Google recently reported in their Webmaster Central Blog that in August 2010, they have adjusted their search algorithm “will make it much easier for users to find a large number of results from a single site.” Basically this means that keywords entered into the search engine that are very domain specific will list more results from the domain Google feels the searcher is looking for. This change will clearly benefit larger websites with a high PageRank and domain-specific names. More links to this site will show up on the first page. This also means that smaller sites with relevant content on the search terms will be pushed further down and in many situations, onto the second and third page of search results.
I admit, I do play FarmVille from time to time. Interestingly, the more I play the farm management game, the more I see resemblance to my real-life career as a network administrator. The joy of starting a small network often times into a nightmare and headache if you do not manage your infrastructure for growth.Â To give you an idea of what I mean, read the following FarmVille story and interchange the farming words with networking terms:
The single most important part of a businesses data infrastructure is the network. Stability in a network significantly increases with the introduction of adding telephony functions over an IP network. A network infrastructure includes physical medium in the form of copper wiring, fiber optics and wireless signals. The infrastructure also includes the equipment used to transport frames and packets from source to destination. This equipment includes routers, switches, wireless access points and server/site load balancing equipment. In addition, most businesses require security devices positioned within the network to help to secure transport and help to prevent malicious behavior. This hardware commonly includes firewalls, intrusion prevention systems (IPS) and access control systems.
When it comes to network hardware vendors, the number one player in the game today is Cisco Systems. If anyone has ever received quotes for Cisco equipment, the hardware and support contracts are sometimes surprisingly high. This may not be an issue if you work for an organization with deep pockets. I’ve worked in environments that installed high-end switches in the access layer that could have been used in the core of the network. For this organization, the cost of the site being down far even a few minutes outweighed the cost of the Cisco equipment. It simply made sense to pay top dollar to pay for the high-availability and low mean time between failure (MTBF).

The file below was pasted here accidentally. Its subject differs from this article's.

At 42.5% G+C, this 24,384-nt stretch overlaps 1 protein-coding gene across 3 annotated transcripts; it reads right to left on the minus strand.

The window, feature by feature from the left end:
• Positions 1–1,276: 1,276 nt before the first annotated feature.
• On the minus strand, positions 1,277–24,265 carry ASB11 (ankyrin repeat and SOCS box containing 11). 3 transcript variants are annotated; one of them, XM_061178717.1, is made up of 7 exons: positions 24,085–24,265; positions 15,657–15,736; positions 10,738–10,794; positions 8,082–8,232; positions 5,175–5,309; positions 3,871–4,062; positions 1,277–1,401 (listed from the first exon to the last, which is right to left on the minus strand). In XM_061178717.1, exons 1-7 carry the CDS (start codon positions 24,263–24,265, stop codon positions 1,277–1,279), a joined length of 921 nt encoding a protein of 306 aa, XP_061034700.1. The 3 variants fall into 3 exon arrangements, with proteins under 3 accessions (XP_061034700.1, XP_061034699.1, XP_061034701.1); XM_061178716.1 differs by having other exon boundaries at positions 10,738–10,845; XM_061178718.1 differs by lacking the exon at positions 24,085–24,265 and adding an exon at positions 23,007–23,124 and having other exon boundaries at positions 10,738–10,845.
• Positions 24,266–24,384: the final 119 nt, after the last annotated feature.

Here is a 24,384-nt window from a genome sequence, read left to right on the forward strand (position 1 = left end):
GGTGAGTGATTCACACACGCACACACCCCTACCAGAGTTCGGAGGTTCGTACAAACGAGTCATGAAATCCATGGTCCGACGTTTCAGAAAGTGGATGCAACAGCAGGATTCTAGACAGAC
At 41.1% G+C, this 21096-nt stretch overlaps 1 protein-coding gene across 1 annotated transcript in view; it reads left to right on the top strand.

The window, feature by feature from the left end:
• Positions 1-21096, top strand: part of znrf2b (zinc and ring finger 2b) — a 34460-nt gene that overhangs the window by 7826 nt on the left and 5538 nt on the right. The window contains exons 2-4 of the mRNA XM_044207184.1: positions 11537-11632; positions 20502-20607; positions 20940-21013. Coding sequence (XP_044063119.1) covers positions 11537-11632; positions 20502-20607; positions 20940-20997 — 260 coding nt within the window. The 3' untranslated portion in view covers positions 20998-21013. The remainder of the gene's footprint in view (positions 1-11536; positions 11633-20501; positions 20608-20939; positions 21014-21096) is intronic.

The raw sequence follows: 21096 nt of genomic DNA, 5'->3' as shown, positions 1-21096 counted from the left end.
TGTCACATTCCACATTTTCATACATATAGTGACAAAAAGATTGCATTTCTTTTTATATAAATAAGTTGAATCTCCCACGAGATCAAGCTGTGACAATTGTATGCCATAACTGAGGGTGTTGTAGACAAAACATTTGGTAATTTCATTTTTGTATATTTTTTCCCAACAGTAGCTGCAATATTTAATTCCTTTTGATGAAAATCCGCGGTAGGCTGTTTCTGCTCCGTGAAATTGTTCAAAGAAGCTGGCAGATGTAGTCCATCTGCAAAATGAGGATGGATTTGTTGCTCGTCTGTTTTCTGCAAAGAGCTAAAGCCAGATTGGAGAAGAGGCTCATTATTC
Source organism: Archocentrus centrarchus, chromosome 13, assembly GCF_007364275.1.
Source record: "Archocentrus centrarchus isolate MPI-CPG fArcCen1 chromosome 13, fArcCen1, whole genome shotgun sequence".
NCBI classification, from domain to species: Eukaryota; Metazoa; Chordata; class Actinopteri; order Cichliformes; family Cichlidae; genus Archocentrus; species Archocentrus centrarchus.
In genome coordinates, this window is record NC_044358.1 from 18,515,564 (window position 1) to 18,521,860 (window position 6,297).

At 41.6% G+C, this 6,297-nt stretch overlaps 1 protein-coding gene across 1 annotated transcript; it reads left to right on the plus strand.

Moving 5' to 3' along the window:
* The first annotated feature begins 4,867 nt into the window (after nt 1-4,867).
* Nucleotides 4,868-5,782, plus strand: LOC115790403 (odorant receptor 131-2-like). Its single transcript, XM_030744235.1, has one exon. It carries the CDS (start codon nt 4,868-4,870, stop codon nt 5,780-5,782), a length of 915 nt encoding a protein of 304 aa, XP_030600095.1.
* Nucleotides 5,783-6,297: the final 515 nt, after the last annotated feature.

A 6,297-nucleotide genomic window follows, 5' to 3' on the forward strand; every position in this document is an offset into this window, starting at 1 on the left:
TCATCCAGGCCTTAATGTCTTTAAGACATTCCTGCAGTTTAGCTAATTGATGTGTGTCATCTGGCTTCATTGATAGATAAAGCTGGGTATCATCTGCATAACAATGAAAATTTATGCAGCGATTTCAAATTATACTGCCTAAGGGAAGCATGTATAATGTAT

Google Trends made a big splash back in early 2009 when the H1N1 “Swine Flu” virus began. The tool was used as a barometer to watch for people searching for symptoms of the illness.
It seems like just about everyone I know writes a blog these days. As most of us know, some blogs are better than others and various methods are used by search engines to differentiate between mediocre and quality content about a particular subject.
The older I get, the more I observe that our lives are based on a series of never-ending cycles. The moon orbits the Earth, which orbits the sun, which orbits the galaxy.
When I think of the word “wave” it congers up images of white sand and clear, turquoise waters of beaches in the Caribbean or the Gulf of Thailand. Google decided to use the word as the name of their newly-failed application suite. Recent news from Google Inc. stated that they will pull the plug on their Wave application. Wave, an online application suite was a collection of tools used for “online collaboration”. It was supposed to solve various problems when multiple people were working on a project and brainstorming ideas, concepts and other group related tasks. With so many hands stirring the pot of most business projects, Wave was an attempt to simplify collaboration efforts.
The debate over 4G technologies has been going on for years. In the USA and Much of Europe, it would seem that Long Term Evolution (LTE) has the upper hand and will likely be more popular in that part of the world. In the United States, Clearwire has a large WiMAX network covering 69 markets. However, just this week, the company began testing LTE signals. The company will likely make a shift in the next few years from WiMAX to LTE because this is the technology that the other wireless carriers are likely to adopt. Another seemingly large blow to WiMAX was when Cisco recently reported that they will be exiting the WiMAX market they entered back in 2007 with the acquisition of Navini Networks.